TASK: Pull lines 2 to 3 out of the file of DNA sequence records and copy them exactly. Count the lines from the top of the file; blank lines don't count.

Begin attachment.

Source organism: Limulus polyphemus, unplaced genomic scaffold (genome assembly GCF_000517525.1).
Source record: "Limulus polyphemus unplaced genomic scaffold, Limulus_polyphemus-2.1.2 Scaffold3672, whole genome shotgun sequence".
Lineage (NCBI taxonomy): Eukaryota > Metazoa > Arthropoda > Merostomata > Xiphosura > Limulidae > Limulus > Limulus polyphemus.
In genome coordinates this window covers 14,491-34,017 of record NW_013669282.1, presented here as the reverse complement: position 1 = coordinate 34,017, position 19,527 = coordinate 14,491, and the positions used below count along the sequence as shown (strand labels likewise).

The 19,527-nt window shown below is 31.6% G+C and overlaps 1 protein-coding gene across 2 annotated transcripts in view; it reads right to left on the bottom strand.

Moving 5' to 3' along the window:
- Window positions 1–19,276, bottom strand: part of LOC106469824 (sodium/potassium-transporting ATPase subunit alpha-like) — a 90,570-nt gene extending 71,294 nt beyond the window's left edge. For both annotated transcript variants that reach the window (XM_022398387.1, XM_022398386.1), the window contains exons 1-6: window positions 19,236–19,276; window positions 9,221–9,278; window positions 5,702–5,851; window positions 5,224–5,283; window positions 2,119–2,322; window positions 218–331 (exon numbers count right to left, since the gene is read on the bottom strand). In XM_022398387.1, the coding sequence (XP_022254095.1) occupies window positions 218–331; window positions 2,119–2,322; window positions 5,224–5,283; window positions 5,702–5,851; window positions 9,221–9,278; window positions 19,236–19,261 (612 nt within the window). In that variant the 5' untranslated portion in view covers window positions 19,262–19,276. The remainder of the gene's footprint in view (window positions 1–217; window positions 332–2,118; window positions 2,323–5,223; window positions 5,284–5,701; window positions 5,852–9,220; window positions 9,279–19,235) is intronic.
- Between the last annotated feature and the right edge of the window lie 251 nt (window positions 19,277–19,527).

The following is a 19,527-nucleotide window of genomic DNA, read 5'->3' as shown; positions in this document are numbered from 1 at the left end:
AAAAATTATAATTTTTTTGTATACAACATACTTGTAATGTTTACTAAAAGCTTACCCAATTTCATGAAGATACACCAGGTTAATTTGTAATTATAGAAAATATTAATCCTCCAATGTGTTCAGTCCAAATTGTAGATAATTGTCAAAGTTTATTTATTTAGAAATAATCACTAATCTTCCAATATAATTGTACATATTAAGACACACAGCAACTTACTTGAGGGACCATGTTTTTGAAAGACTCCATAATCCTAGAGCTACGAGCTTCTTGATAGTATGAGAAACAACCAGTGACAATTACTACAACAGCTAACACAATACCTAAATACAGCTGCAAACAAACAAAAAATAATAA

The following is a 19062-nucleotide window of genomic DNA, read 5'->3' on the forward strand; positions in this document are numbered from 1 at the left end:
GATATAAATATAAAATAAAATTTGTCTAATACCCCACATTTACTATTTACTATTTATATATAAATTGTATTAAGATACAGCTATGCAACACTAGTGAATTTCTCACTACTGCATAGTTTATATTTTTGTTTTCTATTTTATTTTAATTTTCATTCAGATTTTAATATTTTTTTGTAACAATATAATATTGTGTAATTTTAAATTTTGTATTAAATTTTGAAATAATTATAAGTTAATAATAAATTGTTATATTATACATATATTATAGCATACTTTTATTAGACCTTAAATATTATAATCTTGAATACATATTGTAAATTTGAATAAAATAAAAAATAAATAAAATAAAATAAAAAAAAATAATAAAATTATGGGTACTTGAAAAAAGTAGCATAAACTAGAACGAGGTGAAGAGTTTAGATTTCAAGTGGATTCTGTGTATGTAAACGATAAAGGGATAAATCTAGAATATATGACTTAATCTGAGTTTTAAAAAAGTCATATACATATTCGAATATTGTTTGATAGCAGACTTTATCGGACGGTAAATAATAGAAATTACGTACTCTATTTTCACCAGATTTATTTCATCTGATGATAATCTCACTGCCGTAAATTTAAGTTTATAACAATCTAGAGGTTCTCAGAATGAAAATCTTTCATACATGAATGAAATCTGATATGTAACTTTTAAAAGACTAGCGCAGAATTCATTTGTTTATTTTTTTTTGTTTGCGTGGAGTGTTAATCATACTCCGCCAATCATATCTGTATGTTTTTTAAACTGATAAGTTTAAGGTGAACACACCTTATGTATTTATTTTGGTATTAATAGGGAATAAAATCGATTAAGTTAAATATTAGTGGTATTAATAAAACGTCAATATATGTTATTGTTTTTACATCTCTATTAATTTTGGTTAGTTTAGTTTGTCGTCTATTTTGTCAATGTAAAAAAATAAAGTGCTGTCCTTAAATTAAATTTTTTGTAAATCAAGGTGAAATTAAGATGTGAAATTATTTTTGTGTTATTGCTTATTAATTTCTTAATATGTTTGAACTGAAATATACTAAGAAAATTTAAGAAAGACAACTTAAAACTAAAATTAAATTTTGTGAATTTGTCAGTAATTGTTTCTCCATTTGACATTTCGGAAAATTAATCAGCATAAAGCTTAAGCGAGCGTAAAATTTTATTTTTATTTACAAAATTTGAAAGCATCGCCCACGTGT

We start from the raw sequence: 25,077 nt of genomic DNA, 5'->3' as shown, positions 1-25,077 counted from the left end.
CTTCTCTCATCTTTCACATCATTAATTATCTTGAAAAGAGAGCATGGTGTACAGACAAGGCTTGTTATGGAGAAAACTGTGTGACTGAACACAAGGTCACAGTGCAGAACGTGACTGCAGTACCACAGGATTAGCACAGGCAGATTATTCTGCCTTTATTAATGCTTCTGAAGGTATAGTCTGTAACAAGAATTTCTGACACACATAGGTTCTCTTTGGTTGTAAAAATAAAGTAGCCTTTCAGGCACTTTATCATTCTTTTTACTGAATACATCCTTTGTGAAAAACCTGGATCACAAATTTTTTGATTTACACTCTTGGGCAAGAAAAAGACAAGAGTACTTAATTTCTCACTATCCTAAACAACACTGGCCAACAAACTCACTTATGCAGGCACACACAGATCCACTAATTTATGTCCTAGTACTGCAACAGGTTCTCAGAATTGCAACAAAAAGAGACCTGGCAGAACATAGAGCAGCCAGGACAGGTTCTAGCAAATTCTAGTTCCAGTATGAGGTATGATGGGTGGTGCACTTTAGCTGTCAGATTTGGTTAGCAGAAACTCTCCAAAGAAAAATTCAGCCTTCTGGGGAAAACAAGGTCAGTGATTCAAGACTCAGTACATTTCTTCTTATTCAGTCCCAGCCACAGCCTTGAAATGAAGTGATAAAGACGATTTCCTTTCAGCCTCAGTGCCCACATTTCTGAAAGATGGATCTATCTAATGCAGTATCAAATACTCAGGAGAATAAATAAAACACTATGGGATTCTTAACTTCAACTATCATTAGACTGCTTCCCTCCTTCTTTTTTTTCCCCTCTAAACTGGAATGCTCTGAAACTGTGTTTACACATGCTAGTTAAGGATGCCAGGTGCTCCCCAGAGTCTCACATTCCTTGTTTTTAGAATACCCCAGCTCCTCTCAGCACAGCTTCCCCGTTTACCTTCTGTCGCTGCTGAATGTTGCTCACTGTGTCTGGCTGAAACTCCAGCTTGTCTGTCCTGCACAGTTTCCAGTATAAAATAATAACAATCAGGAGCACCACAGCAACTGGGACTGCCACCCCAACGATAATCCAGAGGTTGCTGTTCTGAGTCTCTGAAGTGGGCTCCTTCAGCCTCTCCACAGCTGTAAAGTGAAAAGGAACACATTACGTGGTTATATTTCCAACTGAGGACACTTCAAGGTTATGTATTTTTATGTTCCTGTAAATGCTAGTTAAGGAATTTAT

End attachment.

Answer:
Source record: "Limulus polyphemus unplaced genomic scaffold, Limulus_polyphemus-2.1.2 Scaffold3672, whole genome shotgun sequence".
Lineage (NCBI taxonomy): Eukaryota > Metazoa > Arthropoda > Merostomata > Xiphosura > Limulidae > Limulus > Limulus polyphemus.